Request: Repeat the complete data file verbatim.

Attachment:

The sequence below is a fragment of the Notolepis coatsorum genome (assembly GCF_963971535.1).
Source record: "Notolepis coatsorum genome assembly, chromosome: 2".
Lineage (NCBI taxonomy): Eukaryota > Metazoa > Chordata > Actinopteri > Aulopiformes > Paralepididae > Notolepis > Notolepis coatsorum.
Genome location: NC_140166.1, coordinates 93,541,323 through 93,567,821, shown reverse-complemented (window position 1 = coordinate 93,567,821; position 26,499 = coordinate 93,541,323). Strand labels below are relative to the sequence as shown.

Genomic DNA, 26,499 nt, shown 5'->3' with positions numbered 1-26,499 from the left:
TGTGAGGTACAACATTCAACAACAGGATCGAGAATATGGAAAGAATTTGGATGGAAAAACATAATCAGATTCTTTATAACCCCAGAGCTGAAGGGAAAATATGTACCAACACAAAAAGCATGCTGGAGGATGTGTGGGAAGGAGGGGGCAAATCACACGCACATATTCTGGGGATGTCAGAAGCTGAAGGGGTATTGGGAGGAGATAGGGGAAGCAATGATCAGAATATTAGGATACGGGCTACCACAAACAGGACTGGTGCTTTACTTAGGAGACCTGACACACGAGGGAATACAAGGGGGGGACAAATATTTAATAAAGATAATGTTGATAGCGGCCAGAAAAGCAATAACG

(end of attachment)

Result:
The sequence below is a fragment of the Notolepis coatsorum genome (assembly GCF_963971535.1).
Source record: "Notolepis coatsorum genome assembly, chromosome: 2".
Lineage (NCBI taxonomy): Eukaryota > Metazoa > Chordata > Actinopteri > Aulopiformes > Paralepididae > Notolepis > Notolepis coatsorum.
Genome location: NC_140166.1, coordinates 93,541,323 through 93,567,821, shown reverse-complemented (window position 1 = coordinate 93,567,821; position 26,499 = coordinate 93,541,323). Strand labels below are relative to the sequence as shown.

Genomic DNA, 26,499 nt, shown 5'->3' with positions numbered 1-26,499 from the left:
TGTGAGGTACAACATTCAACAACAGGATCGAGAATATGGAAAGAATTTGGATGGAAAAACATAATCAGATTCTTTATAACCCCAGAGCTGAAGGGAAAATATGTACCAACACAAAAAGCATGCTGGAGGATGTGTGGGAAGGAGGGGGCAAATCACACGCACATATTCTGGGGATGTCAGAAGCTGAAGGGGTATTGGGAGGAGATAGGGGAAGCAATGATCAGAATATTAGGATACGGGCTACCACAAACAGGACTGGTGCTTTACTTAGGAGACCTGACACACGAGGGAATACAAGGGGGGGACAAATATTTAATAAAGATAATGTTGATAGCGGCCAGAAAAGCAATAACG